Commonwealth Secretary‐General Patricia Scotland visited the Iwokrama International Centre and the Iwokrama Forest on July 6th, 2016. She was accompanied by Minister Sydney Allicock and Dane Gobin, CEO of Iwokrama.
With a keen interest in Climate Change, Baroness Scotland noted “that climatic stability are incredibly important and it’s to be applauded, the way Guyana, for the world, has sought to harvest the good things that come out of Iwokrama and preserve them,”. The Baroness urged that Guyana take into consideration carbon farming as a way to slow down the rapidly changing climate. Carbon farming is cultivating in such a manner that greenhouse gas emissions are reduced.
“Many countries in the world now,” the Baroness said, “are trying to meet their COP21 commitments. And the question is: How can they do that within the same framework of their countries? “So, they will be looking for other countries to assess and to assist.” Guyana’s efforts towards preserving its natural resources were also welcomed by baroness Scotland. “Guyana is one of the richest countries, in terms of natural resources: The wonderful flora, fauna, trees, Guyana has everything: Gold, diamond, oil.
So, in terms of how we assist is incredibly good, not just for Guyana, but for the whole region.” Our Chief Executive Officer of Iwokrama, Dane Gobin, noted that the reserve is still a relevant facility with regard to climate change, sustainable development, and other eco-based areas, despite being launched close to 20 years ago. “Iwokrama’s potential and purpose align well with President Granger’s green agenda and that plans are underway to change the financial model of the entity. It cannot continue to rely solely on donors, due to the pressures of other global priorities such as terrorism, natural disasters and poverty.” Mr. Gobin added.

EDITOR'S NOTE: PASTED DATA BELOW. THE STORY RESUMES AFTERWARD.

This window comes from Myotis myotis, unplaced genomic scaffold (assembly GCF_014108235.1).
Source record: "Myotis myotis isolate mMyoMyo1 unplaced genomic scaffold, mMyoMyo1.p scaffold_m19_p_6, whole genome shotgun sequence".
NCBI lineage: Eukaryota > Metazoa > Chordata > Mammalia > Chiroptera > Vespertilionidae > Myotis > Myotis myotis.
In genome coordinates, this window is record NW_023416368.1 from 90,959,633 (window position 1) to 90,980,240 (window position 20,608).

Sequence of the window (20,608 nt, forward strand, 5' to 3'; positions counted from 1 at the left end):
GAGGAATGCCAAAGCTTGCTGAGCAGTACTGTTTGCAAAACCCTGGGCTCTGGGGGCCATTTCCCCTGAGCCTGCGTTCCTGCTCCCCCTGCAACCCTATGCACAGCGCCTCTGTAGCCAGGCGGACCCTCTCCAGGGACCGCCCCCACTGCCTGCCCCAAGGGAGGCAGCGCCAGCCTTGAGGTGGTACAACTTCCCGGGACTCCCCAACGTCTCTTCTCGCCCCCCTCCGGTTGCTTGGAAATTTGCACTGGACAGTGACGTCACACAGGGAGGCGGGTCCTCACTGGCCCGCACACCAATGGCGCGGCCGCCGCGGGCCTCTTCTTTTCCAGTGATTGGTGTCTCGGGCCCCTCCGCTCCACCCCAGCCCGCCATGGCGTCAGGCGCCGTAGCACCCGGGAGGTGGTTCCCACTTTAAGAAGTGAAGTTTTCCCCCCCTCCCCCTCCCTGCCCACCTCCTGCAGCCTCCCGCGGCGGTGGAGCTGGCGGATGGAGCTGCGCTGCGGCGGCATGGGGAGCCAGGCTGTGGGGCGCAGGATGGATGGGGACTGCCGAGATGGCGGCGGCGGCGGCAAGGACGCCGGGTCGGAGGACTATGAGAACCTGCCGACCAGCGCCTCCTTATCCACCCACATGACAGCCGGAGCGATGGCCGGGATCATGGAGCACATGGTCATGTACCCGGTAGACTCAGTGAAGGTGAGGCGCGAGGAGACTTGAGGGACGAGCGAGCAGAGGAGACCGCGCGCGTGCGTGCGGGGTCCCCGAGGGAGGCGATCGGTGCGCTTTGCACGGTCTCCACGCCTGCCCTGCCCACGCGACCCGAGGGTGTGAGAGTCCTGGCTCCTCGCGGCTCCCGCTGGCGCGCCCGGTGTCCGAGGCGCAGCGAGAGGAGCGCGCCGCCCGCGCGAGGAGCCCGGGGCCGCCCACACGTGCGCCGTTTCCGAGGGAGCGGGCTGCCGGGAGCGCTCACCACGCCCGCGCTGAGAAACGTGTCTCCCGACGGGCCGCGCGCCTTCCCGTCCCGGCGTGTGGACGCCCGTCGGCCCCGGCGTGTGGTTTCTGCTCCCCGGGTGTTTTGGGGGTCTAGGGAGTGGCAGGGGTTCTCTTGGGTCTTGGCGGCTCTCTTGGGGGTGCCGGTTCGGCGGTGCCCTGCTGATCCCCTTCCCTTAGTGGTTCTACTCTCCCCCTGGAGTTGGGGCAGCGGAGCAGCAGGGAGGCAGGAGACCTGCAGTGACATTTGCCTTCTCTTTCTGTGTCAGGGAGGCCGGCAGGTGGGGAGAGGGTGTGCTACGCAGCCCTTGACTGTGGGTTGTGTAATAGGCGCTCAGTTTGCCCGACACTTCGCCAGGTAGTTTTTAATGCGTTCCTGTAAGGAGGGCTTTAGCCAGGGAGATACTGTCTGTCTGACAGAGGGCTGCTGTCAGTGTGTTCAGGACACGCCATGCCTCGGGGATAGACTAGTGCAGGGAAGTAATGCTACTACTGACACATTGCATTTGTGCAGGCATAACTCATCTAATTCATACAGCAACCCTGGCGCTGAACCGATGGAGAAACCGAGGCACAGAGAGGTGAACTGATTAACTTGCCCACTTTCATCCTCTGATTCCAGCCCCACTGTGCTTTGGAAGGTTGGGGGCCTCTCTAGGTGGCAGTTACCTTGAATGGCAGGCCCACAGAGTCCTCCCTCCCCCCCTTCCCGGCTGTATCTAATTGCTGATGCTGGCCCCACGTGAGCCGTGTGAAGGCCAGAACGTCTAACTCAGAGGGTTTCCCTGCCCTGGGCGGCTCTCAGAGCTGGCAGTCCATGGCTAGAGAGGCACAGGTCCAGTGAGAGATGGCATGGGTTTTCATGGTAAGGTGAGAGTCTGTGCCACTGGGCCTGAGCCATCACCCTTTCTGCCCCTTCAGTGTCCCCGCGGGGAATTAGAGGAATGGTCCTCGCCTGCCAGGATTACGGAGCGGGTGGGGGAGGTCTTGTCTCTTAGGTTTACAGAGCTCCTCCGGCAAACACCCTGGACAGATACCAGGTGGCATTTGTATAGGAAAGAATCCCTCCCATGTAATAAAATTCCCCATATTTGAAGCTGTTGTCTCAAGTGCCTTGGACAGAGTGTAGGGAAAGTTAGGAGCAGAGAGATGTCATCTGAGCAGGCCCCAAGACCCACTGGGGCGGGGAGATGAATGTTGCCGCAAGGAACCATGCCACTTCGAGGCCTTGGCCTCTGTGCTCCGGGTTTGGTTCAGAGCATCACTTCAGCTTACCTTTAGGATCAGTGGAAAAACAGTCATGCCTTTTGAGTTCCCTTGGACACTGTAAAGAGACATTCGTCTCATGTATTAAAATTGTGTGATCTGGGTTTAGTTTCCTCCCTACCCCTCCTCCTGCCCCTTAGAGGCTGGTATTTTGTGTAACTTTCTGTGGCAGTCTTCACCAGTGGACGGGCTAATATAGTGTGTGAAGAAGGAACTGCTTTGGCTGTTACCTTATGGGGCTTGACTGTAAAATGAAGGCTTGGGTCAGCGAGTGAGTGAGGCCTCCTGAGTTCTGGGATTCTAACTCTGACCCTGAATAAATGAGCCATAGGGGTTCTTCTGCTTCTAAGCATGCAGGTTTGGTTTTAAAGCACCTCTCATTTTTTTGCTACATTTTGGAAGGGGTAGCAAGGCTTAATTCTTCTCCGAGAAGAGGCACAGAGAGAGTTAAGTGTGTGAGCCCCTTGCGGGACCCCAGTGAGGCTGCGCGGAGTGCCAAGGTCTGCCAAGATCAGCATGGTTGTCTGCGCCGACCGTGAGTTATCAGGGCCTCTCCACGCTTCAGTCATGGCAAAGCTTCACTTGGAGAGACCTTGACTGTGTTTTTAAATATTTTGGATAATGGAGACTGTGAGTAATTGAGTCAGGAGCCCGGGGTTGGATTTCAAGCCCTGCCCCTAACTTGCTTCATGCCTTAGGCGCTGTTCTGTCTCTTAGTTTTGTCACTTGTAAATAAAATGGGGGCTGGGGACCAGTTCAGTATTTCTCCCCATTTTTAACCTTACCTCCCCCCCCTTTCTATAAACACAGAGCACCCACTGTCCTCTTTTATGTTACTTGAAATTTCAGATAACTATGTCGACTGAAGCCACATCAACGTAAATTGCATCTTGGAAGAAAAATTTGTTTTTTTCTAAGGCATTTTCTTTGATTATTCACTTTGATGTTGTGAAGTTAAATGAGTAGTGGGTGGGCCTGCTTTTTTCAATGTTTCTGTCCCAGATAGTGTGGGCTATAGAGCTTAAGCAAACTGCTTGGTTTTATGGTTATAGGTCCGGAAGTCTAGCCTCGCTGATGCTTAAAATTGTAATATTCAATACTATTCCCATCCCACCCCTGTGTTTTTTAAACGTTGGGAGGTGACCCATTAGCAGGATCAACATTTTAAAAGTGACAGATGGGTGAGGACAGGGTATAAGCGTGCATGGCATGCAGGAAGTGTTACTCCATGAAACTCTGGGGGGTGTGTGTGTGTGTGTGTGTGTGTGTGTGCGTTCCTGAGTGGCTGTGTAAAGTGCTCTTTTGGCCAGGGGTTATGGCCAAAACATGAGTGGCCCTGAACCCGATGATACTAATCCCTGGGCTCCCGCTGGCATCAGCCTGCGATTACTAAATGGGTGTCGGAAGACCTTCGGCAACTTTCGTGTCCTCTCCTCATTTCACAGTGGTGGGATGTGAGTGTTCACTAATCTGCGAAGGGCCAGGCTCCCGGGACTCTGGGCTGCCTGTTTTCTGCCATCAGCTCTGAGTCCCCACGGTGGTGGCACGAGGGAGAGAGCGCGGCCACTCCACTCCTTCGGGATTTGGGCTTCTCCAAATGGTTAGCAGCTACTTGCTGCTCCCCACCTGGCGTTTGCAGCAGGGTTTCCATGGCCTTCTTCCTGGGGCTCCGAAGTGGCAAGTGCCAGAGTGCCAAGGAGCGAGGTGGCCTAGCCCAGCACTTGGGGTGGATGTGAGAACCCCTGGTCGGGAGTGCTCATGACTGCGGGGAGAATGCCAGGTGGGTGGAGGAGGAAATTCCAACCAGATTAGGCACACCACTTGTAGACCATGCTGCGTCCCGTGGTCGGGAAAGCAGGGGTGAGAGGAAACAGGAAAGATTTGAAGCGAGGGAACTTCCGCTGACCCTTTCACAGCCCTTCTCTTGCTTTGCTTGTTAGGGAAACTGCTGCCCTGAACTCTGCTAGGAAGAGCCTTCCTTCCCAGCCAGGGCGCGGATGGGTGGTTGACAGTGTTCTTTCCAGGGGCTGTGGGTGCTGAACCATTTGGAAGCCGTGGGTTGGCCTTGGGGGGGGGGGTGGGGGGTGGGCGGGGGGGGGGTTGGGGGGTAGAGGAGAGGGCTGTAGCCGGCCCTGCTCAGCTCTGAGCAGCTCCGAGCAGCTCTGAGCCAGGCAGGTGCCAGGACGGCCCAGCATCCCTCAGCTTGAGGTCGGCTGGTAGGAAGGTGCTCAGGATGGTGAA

A main focus is the diversification of revenue sources, and this includes a sustainable forestry project, which will be certified by the Forest Stewardship Council, Gobin stated. This project will demonstrate viable logging within the area, in a sustainable manner, preserving most of the forest’s integrity.
Another focus is on eco-tourism, and ways in which to attract more visitors. This number has increased to around 1,200 annually over the last few years, up significantly from around 100 persons when originally launched.
Plans are being formulated to have more Guyanese visit Iwokrama and other hinterland locations. Improvements made to the nearby Fairview Airstrip which services the area, as well as the Georgetown, Lethem trail, which quite a few of the more adventurous use to drive into the reserve.